Digital Visual Interface or Digital Video Interface, better known as DVI, is a video interface standard. It was established by the Digital Display Working Group (DDWG) to maximize resolution of digital flat panel displays. Visual Graphics Array (VGA), the standard previous to DVI, is an analog technology that was designed for cathode ray tube (CRT) monitors.
Why the switch to DVI? Graphics cards generate digital signals that then pass through a Random Access Memory Digital to Analog Converter (RAMDAC), where they are converted to analog signals to accommodate CRT monitors. The conversion from digital to analog "slurs" the signal in minute ways that result in a picture that isn't as sharp as it should be or would be if purely digital. This explains why, as analog CRT monitors became larger and resolution greater, text was not as sharp as it should have been and very small fonts became blurry. A natural progression was to make an industry switch to digital displays with digital interfaces.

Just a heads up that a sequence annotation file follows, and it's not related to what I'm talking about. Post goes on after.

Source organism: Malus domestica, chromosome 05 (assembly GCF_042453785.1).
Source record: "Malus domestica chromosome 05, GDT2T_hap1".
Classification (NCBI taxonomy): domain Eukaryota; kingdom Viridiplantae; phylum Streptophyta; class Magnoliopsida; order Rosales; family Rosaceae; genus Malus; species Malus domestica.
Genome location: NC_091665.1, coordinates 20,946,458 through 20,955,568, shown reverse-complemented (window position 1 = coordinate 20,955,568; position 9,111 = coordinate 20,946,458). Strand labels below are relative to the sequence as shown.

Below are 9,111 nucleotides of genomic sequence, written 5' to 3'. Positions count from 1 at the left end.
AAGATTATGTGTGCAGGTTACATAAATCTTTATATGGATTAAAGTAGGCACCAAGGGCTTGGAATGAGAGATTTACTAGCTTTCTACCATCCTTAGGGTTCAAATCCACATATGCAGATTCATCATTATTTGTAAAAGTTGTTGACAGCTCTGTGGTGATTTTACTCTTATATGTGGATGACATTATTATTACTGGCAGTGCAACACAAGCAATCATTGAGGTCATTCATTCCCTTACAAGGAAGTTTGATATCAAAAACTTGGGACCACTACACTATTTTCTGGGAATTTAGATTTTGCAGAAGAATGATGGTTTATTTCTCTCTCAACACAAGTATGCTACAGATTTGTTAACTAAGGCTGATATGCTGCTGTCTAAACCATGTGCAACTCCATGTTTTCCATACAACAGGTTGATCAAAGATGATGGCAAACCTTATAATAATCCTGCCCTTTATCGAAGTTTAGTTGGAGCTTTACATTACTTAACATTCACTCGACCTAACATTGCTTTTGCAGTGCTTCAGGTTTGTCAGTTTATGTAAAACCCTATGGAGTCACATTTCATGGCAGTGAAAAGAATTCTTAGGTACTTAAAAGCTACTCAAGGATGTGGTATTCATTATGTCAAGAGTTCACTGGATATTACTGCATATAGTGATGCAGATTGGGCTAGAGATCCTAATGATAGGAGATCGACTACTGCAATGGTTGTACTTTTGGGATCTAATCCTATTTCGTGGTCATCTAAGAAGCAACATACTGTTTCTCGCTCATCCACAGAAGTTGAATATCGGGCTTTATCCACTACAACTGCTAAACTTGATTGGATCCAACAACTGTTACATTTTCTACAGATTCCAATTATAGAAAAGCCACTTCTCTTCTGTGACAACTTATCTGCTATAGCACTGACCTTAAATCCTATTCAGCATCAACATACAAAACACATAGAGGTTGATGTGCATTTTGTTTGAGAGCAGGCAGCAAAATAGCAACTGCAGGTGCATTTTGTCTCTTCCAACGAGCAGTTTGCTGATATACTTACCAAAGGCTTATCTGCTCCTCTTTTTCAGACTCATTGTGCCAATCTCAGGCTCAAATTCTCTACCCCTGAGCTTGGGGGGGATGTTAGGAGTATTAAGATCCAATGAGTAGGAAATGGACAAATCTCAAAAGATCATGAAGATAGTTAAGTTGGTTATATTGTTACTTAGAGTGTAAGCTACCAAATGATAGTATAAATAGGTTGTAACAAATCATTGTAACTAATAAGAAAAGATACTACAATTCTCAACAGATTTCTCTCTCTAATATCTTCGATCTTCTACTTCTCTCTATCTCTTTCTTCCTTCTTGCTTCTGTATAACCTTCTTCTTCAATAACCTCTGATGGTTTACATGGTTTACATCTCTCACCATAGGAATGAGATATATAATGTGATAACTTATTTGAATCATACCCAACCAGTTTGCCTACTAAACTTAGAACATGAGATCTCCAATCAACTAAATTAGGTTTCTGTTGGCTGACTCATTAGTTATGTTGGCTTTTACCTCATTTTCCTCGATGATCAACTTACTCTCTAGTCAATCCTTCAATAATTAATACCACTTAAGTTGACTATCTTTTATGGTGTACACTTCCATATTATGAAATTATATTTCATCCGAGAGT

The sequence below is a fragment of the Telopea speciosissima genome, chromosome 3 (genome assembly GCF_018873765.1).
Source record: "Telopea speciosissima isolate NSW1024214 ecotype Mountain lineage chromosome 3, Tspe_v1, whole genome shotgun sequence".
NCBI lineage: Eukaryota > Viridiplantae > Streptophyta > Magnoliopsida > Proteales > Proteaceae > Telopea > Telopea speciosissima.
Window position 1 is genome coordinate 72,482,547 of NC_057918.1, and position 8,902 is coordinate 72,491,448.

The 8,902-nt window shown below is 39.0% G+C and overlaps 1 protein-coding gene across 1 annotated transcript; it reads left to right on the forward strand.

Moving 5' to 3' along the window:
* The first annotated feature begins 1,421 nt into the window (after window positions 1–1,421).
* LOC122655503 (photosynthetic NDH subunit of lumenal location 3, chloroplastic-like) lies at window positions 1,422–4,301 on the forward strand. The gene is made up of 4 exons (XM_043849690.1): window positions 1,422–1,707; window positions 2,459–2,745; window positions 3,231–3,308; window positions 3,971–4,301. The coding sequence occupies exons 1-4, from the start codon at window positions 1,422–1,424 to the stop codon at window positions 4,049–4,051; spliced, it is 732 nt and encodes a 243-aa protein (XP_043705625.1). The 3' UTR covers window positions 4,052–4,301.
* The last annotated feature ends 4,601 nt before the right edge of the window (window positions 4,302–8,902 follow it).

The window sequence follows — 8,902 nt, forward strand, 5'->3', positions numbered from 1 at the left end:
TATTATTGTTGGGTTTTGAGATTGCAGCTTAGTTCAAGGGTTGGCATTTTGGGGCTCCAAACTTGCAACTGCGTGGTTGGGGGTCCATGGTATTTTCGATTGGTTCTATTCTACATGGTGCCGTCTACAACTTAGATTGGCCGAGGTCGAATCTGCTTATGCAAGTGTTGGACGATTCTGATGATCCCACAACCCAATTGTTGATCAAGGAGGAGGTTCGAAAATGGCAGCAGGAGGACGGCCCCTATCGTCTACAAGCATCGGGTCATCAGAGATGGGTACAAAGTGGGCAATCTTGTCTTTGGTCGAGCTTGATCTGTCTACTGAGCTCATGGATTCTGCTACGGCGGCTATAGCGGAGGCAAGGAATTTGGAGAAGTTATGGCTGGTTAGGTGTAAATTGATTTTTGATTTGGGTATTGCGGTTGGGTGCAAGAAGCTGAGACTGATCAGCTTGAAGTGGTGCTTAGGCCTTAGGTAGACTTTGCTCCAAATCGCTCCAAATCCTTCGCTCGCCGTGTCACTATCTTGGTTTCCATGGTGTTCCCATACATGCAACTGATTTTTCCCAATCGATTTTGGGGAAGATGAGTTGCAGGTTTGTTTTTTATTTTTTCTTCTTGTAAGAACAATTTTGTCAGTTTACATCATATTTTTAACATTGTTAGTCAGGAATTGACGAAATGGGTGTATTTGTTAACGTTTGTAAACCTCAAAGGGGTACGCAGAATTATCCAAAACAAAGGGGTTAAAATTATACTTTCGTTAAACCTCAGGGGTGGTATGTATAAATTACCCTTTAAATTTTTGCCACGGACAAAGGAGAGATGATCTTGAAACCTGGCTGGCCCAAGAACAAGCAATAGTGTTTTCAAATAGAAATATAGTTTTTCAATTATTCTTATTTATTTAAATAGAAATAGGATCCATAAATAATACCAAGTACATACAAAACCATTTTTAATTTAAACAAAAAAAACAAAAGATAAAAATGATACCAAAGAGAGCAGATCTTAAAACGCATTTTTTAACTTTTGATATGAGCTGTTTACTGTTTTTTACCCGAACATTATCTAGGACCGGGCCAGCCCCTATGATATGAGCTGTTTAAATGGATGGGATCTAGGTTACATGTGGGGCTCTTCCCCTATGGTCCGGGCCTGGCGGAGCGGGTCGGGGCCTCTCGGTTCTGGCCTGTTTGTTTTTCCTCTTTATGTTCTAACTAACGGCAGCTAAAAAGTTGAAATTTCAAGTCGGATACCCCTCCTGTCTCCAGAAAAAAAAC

DVI eliminates the unneeded analog interpreter from translating digital signals between digital components. Digital flat panel displays use a method whereby each pixel is mapped to a numerical value that establishes its level of brightness each time the frame is painted, which occurs many times per second. Inherently this is more exacting than CRT technology. When the analog conversion is eliminated, the result is optimal. If the digit "1" is relayed, the receiver will get "1" and nothing else. If sent via analog, the "1" might look more like .0952 or 1.002.
Intel, IBM, NEC, Compaq, Fujitsu, Hewlett Packard and Silicon Image formed the DDWG consortium that developed DVI. The market transitioned from the old VGA standard to the DVI standard with many flat panel displays and graphics cards featuring both VGA and DVI interfaces to accommodate intermixed components. There are several types of DVI cable formats for varying hardware standards. DVI has since been superseded by two newer digital standards: Unified Display Interface (UDI), and DisplayPort.